1.3 Scope and Application

This guidance applies to all comparative pharmacokinetic studies that provide pivotal evidence of the safety and efficacy of a subsequent-entry OIP, including orally inhaled pressurized metered dose inhalers, dry powder inhalers and nebulization products.  These products may contain, for example, inhaled corticosteroids (ICS), long-acting beta2-adrenergic agonists (LABA), long-acting muscarinic antagonists (LAMA), or combinations of these drugs.  This guidance also applies when a significant change is made to a reference product, such that a comparative clinical trial would previously have been required in support of the change.  The same requirements will be applicable in both cases.   

Examples of cases where this guidance applies are:

  1. comparative pharmacokinetic studies in support of the equivalence of subsequent‐entry products to the Canadian reference product
  2. bridging studies where the formulation or device to be marketed is different from the formulation or device used in the pivotal clinical trials
  3. studies in support of significant post‐approval changes and line extensions
  4. safety studies for drugs that are intended to act locally, where systemic drug concentrations may be measured for safety assessment.

Requirements for demonstration of in vitro similarity of subsequent-entry and reference devices are not addressed in this guidance.

1.4 Background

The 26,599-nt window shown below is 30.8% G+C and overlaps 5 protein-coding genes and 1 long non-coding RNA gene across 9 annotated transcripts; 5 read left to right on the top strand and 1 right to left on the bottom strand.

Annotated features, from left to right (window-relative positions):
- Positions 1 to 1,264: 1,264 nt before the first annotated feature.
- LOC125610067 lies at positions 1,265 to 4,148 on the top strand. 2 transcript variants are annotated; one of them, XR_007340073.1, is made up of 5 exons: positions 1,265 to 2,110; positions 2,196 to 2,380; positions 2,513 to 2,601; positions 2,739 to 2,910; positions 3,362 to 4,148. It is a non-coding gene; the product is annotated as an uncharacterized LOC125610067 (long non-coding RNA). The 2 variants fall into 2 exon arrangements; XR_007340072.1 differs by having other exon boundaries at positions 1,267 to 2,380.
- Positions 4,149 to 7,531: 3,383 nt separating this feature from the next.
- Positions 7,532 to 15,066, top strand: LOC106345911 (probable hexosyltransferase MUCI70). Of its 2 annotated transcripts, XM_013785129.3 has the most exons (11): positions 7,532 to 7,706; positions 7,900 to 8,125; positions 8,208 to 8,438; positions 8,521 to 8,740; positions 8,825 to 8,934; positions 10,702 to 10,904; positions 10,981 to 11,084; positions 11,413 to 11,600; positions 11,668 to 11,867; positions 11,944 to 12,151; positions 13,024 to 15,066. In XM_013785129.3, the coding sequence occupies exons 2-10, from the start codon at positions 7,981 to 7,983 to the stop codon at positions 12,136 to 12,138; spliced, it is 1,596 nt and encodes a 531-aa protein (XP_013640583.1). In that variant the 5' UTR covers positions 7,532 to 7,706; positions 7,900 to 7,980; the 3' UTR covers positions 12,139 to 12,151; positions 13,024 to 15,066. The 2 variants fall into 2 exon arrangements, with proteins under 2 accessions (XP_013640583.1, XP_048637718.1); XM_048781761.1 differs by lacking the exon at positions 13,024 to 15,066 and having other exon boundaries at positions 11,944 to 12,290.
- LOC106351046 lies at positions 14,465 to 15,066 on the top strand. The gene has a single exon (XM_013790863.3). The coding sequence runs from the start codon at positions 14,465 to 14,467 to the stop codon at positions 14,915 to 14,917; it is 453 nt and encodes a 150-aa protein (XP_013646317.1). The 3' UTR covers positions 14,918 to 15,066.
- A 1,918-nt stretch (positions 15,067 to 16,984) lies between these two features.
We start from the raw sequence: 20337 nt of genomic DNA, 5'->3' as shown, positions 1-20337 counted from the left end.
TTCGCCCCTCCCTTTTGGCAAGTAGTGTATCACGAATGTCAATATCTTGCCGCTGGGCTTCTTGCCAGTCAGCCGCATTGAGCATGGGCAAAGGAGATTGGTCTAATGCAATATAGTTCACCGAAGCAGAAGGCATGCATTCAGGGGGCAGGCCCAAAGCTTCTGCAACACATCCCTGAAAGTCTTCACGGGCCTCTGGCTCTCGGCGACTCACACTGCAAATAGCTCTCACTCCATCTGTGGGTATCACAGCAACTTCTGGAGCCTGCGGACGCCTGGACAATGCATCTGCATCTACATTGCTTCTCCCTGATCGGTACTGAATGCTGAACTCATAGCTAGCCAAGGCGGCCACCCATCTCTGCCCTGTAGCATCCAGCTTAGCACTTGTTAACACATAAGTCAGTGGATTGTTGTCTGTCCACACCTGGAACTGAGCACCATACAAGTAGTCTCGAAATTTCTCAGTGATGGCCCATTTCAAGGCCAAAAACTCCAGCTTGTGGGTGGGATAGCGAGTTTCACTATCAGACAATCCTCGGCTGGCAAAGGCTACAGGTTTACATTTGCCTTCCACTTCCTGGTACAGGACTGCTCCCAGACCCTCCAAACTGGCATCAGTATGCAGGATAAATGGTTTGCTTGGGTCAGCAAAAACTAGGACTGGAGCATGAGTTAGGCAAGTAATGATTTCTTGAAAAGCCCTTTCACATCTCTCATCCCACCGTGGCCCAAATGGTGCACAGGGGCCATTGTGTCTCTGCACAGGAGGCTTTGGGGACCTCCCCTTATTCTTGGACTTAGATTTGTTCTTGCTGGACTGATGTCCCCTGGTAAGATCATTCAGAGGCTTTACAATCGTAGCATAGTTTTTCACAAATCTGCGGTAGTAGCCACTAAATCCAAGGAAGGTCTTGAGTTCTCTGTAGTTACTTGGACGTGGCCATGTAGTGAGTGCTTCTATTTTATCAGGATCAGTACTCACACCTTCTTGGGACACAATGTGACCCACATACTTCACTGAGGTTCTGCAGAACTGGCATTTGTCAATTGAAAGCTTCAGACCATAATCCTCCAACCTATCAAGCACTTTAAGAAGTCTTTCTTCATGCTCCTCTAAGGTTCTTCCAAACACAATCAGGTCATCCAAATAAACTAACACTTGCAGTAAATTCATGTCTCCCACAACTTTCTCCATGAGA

Orally inhaled products are designed to act locally in the lungs and are commonly used in the treatment of respiratory diseases such as asthma and chronic obstructive pulmonary disease.  Subsequent-entry OIPs should be demonstrated to be pharmaceutically equivalent to the corresponding reference product and have the same safety and efficacy profile after administration of the same dose.  The safety and efficacy of subsequent-entry OIPs, and their equivalence to a reference product have generally been assessed based on a combination of in vitro and in vivo studies, both pharmacodynamic and pharmacokinetic.  Health Canada recognises that it may be possible to establish the safety and efficacy of some such products, based on in vivo comparative pharmacokinetic studies, combined with in vitro studies, without studies using clinical endpoints.  For those products where in vivo comparative pharmacokinetic studies are not appropriate, comparative in vivo pharmacodynamic studies may be necessary to establish the safety and efficacy of the proposed product. In this case, the Health Canada guidance document Data Requirements for Safety and Effectiveness of Subsequent Entry Inhaled Corticosteroid Products Used for the Treatment of AsthmaFootnote 1 should be consulted with regard to general study design considerations for studies using clinical endpoints.